Print This Post Print This Post

Guide to Growing Cucamelons

Written by Mindy on July 11th, 2018

This may be a vegetable that you have never heard of but its common name is mouse melon or Mexican sour gherkin. While you can find plants in selective areas, it is best to simply grow your cucamelons from seed.

When it comes to starting your cucamelons from seeds you can either directly seed into the garden space or start indoors, which should occur in April or May. If you want to get a jump on the harvest, consider starting your seeds indoors. The reason for this is the fact that the seed of the cucamelon can take up to three weeks to germinate.

Since I know you cannot wait to try this new vegetable, let’s take a look at how to start your seed indoors. Prior to beginning this process let me say one thing. When it comes to this plant, I like to use peat pots. The reason for this is it reduces the chances of damaging the roots of the plant and prevents plant shock. While this plant will come out of the stress, it will delay fruiting until the stress is gone. Stressing the plant takes away from the jump on harvesting. In doing so, I use peat pots that do not require me to remove the seedling from the pot.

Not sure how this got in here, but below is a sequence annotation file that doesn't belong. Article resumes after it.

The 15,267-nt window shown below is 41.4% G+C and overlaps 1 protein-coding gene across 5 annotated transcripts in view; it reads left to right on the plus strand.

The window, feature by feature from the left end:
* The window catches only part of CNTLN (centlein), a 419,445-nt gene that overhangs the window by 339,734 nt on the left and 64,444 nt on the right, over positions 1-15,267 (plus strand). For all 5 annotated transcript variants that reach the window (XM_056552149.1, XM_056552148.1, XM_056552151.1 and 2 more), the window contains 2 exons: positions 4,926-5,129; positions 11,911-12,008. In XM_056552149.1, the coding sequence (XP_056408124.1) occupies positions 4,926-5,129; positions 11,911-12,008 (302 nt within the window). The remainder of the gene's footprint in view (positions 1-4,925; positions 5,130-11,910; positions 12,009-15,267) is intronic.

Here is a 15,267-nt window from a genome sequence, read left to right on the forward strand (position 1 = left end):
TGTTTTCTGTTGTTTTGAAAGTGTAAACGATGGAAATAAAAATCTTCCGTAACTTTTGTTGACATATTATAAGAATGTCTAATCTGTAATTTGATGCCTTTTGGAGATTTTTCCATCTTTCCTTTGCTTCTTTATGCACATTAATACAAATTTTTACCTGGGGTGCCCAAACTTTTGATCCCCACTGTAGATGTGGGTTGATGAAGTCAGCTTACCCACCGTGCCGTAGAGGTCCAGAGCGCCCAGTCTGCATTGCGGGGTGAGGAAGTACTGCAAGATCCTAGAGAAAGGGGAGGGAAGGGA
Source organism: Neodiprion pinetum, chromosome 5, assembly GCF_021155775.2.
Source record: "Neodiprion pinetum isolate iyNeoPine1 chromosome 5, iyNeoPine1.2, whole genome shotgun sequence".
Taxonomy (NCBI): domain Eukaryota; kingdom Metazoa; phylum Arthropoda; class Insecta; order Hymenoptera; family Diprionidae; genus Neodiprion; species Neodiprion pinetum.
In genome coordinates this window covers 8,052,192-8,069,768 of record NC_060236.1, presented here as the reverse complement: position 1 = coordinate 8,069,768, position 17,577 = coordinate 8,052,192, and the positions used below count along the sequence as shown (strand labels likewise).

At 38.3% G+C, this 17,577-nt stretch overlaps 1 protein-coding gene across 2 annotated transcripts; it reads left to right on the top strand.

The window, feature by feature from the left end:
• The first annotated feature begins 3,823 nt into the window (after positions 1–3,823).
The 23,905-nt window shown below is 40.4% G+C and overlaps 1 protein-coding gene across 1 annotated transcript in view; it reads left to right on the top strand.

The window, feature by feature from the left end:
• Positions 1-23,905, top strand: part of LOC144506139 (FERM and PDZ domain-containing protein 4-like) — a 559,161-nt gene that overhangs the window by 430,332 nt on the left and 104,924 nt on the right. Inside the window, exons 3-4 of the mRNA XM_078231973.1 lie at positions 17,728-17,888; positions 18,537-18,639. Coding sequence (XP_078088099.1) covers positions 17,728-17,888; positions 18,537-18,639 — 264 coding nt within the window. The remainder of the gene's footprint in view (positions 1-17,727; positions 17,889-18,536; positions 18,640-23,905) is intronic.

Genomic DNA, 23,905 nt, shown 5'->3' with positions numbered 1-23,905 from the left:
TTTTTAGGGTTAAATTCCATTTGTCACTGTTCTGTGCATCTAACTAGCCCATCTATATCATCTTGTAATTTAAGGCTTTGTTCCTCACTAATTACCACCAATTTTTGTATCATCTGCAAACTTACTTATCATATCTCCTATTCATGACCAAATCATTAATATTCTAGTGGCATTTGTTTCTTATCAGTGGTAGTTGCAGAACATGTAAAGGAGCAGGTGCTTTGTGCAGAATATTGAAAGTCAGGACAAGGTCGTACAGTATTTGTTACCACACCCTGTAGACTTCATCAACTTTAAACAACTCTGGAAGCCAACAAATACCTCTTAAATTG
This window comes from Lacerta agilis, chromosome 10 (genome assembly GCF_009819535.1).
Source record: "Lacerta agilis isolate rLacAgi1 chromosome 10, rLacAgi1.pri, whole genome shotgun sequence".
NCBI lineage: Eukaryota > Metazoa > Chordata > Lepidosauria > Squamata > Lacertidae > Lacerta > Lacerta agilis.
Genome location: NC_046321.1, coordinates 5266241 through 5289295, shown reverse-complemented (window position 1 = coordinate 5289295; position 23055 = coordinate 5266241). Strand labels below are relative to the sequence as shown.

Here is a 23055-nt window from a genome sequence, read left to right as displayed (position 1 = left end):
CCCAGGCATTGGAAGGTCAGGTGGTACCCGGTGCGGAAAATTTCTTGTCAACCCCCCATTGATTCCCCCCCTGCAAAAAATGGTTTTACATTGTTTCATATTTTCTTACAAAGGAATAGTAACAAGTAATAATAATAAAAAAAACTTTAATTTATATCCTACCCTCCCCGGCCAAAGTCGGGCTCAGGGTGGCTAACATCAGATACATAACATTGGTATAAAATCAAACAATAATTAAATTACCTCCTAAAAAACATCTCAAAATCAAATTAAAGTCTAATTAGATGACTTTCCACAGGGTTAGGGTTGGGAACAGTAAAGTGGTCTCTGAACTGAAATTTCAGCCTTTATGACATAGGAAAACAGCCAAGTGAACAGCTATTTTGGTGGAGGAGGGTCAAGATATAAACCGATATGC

Next, the soil is another consideration. Yes, you can use a seed starting medium but I simply use a light bagged soil. This reduces the cost and frankly the short amount of time the seeds will be in that soil really does not warrant the extra cost, in my opinion.

To begin the planting process, fill your peat pots with a sterilized planting medium of your choosing. Place the peat post in a shallow pan of water and allow to sit until the soil is moist and the pot itself is dark brown. Once that has happened, plant several seeds per peat pot at a depth between ¼ to ½ inch deep. Mist the soil with water and place the potted containers along a windowsill in a room that is kept on the cool side. In about three weeks, you should see seedlings emerge from the soil.

After the seedlings have their second set of leaves, remove all but one of the seedlings from each pot by cutting them at soil level. Continue to monitor soil moisture and harden the seedlings off one week prior to your local frost free date.

If you are going to grow your cucamelons as container plants, you can go ahead and plant them in large pots with trellises prior to hardening off.

After the nighttime temperatures have been a consistent 50 degrees Fahrenheit for several days place your seedlings in their permanent place either in the garden plot or container.

 

Related Posts

  • No Related Post



Leave a Comment